When money is tight and borrowing expensive, good governance can be crucial to guiding the institution and providing an appropriate level of scrutiny. However, being a university trustee is not without its risks, including the risk of personal liability.
In this article, we use the term “trustees” to mean the charitable trustees of the university. The charity trustees are the persons having the general control and management of the administration of a charity, irrespective of title (in a university context, the charity trustees are often called governors or council members).
How may trustees best protect themselves?
1 Know your duties
The Charity Commission sets out 6 key duties for all charity trustees (https://www.gov.uk/government/publications/the-essential-trustee-what-you-need-to-know-cc3/the-essential-trustee-what-you-need-to-know-what-you-need-to-do):
- Ensure the charity carries out its purposes for the public benefit;
- Comply with the charity’s governing document and the law;
- Act in the best interest of the charity;
- Manage the charity’s resources responsibly;
- Act with reasonable care and skill; and
- Ensure the charity is accountable.
2 Good governance should trump liability
Trustees will not normally be liable for liabilities incurred by a university in pursuance of its charitable purposes: those are liabilities of the university alone.
A trustee may be personally liable if they have acted in breach of trust or duty and the university has suffered loss as a result.
Trustees who have acted in good faith are unlikely to be held personally liable. Under charities legislation, trustees who have acted honestly and reasonably and ought fairly to be excused may be relieved from personal liability by the Charity Commission. No such leniency should be expected where loss is caused to a charity by a trustee’s deliberate or reckless breach.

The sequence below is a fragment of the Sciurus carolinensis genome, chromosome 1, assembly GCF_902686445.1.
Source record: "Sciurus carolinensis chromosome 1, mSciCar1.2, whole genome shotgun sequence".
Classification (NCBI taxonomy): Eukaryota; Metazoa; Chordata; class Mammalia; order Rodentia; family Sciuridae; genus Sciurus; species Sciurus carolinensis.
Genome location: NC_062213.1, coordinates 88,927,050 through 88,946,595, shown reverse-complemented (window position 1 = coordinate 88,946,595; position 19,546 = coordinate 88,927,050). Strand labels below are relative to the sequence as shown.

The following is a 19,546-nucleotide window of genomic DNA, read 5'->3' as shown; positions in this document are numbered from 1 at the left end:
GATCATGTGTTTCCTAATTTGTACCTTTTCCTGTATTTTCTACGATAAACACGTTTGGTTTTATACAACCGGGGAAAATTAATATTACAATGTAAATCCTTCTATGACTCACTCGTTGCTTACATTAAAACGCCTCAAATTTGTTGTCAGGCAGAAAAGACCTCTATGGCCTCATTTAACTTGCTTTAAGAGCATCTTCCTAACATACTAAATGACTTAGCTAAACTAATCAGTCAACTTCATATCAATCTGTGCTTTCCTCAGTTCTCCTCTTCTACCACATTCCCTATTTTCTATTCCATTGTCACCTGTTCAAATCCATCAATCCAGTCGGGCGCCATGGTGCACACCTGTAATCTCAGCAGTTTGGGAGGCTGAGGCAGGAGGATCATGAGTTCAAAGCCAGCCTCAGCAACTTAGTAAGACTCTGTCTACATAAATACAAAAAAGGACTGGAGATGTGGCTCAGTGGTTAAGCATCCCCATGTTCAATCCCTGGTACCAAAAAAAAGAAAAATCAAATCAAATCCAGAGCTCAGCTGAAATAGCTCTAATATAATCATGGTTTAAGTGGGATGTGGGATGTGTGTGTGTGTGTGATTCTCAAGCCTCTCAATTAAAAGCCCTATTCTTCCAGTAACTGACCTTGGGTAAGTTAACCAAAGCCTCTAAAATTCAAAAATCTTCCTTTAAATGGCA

Good governance should trump liability. If trustees:
- duly consider their charitable duties;
- seek professional advice where needed; and
- minute the consideration of their duties,
it would be difficult to prove that the trustees had acted outside of their duties.
3 Consider indemnity insurance
Under the Charities Act 2011 trustees can purchase indemnity insurance from charity funds, notwithstanding that this would be a personal benefit.
Insurance may be purchased if trustees are satisfied that it is in the best interests of the charity. However, there are certain exclusions as to what can be covered (e.g. where the liability arises out of conduct which the trustee knew (or must reasonably be assumed to have known) was not in the charity’s interests, or where the trustee did not care whether or not it was in the charity’s best interests).
4 Duties are likely to shift on insolvency
Under the Insolvency Act 1986 (the “Act”), if the directors of a company allow it to continue trading beyond the time when they knew or ought to have known that there was no reasonable prospect of the company avoiding insolvent liquidation, they can be held personally liable for the debts incurred.
Most universities are not companies so it is unclear which insolvency processes would apply to them. Given the risk of personal liability, trustees should proceed as if the Act applies. However, given the legal uncertainty in this area, it is vital that universities seek advice if they are in serious financial difficulty.
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